Consistent with his ongoing efforts to distinguish himself among the Republican presidential candidates as a serious “policy wonk,” Jeb Bush, “rolled out” his “regulatory reform” plan last week. The sad truth, though, is that the plan contains little of what might be considered sober or intellectually rigorous. Rather, it is simply a mishmash of warmed over ideas from candidate Mitt Romney’s 2012 regulatory reform plan and from the various antiregulatory bills that have been festering in Congress the last several years, all served on a wilted bed of misleading data, astounding leaps of logic, and outright falsehoods.
To see why this plan would be such a bad deal for the American people, consider the following 10 points:
The new primary ozone standard of 70 parts per billion (ppb) is definitely a step in the right direction, but it has taken EPA far too long to make this much-needed change.
We should not forget, however, that EPA Administrator Lisa Jackson sent a proposed standard of 65 ppb to the White House in August 2011, but was told explicitly by President Obama to withdraw it because the White House economists thought it would be too costly for business, despite the fact that this delay came at the expense of the health of vulnerable Americans.
The Supreme Court has held that the Clean Air Act prohibits EPA from taking such cost considerations into account when setting the standards, but that does not stop affected industries from railing against any protections the agency promulgates to protect public health.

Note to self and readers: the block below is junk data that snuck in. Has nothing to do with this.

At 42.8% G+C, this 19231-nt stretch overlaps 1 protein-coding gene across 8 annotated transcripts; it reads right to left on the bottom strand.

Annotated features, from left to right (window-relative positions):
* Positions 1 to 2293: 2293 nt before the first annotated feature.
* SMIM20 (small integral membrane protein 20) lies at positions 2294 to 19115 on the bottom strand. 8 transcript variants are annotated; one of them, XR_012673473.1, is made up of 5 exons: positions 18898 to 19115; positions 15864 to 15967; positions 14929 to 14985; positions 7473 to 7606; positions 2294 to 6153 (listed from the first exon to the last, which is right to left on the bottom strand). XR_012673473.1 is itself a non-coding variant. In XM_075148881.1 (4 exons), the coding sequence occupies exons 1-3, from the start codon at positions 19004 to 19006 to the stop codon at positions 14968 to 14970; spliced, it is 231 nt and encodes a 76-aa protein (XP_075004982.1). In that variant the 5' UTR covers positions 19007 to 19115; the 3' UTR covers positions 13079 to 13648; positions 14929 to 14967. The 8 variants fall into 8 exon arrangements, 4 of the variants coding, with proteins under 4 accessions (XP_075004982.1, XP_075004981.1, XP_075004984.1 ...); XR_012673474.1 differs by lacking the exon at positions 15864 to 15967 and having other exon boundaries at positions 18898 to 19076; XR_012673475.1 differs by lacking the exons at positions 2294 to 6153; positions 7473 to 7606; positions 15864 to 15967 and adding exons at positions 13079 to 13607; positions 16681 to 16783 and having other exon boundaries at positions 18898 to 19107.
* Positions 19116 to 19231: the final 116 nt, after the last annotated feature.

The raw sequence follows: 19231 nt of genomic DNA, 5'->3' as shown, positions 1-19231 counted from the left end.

We can expect the regulated industries to complain that a …
Two of the most important aspects of the Clean Power Plan (CPP) are the flexibility afforded states as they design compliance strategies and the plan’s openness to all energy resources. A state can satisfy its emission-reduction targets through the use of cleaner or more efficient coal-fired generation, natural gas or nuclear power as well as through increased use of renewable resources and energy efficiency. Regardless of this flexibility and openness, investor-owned utilities (IOUs), which have dominated the electricity market for more than a century, tend to resist the imposition of additional environmental regulations. Some resistance is predictable as utilities have sunk trillions of dollars of investments into the construction of generation, transportation and distribution networks..
While this resistance may be understandable, there are two significant rebuttal arguments to it. First, utilities have demonstrated remarkable resilience, particularly over the last three or more decades, to dramatic challenges …